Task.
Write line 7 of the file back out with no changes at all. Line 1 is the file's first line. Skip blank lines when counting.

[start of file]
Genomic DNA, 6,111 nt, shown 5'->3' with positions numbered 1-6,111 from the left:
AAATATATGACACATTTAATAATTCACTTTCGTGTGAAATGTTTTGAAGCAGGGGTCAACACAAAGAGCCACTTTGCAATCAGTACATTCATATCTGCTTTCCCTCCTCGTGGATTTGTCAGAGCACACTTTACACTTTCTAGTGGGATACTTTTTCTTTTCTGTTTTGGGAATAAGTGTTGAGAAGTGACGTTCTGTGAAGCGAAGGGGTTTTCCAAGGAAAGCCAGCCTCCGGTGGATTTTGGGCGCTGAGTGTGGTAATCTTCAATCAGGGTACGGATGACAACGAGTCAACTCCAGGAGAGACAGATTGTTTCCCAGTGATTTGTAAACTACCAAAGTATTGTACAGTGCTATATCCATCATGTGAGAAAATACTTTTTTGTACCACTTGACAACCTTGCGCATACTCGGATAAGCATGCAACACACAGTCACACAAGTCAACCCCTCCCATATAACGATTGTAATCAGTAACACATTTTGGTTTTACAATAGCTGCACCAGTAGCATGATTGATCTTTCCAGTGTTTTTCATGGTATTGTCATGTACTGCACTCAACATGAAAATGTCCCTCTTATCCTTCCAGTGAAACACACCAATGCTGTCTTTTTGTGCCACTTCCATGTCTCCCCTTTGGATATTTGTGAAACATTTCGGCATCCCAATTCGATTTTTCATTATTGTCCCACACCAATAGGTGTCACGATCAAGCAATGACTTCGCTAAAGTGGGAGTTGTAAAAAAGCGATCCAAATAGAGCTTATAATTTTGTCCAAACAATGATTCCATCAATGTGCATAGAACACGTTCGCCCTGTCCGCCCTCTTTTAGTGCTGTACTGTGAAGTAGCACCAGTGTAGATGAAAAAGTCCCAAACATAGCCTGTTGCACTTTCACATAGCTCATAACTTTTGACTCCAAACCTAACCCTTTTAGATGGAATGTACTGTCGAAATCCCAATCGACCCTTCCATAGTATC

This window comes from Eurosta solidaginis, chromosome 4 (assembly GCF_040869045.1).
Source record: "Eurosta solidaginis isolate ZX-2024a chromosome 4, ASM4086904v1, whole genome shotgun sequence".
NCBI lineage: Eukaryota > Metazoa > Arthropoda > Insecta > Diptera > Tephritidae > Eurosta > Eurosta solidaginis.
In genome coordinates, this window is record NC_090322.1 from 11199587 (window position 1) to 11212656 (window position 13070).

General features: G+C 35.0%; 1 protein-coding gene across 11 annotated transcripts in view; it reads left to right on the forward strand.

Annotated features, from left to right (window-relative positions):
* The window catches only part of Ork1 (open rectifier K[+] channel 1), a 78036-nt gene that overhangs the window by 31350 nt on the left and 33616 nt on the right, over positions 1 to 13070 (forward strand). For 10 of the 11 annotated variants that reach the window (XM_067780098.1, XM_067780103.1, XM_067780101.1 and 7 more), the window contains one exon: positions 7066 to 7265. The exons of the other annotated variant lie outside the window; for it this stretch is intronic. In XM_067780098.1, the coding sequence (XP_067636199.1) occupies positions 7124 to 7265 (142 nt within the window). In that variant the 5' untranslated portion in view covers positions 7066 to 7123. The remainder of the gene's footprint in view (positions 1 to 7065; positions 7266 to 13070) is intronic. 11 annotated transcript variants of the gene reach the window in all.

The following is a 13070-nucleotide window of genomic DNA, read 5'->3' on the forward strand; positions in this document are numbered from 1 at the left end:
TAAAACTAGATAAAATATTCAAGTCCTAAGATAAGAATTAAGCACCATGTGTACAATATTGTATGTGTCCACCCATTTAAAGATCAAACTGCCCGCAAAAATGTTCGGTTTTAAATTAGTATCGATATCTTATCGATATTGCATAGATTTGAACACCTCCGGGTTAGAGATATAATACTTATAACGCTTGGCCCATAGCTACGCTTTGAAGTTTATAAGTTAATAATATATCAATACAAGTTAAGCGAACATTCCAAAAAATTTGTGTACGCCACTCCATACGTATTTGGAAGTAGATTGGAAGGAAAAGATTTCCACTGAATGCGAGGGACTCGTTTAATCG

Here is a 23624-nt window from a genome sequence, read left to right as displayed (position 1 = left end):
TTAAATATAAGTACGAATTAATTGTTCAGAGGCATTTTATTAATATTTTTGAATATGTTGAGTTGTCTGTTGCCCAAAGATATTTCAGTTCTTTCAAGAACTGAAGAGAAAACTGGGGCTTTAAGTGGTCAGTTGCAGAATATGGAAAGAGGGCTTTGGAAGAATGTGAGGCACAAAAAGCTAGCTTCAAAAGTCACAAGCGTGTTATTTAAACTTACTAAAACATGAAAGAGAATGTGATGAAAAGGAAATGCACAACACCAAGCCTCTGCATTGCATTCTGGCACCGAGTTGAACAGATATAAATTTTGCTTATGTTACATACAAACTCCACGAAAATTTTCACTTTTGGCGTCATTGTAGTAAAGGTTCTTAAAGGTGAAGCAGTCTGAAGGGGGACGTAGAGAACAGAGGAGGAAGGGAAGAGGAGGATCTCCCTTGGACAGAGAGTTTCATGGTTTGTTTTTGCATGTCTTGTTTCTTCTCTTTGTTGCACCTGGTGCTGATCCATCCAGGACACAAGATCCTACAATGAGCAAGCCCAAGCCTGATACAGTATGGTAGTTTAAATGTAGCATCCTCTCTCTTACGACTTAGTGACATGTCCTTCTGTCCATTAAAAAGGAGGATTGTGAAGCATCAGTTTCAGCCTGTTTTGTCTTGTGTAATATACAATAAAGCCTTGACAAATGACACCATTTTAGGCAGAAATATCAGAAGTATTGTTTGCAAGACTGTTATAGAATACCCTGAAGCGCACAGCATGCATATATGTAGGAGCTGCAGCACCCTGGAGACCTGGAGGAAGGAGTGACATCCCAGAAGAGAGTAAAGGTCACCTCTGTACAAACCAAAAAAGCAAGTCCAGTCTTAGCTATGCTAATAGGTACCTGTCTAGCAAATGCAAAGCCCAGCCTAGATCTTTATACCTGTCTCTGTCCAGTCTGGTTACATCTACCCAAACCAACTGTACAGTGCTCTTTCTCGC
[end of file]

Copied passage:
General features: G+C 35.0%; 1 protein-coding gene across 11 annotated transcripts in view; it reads left to right on the forward strand.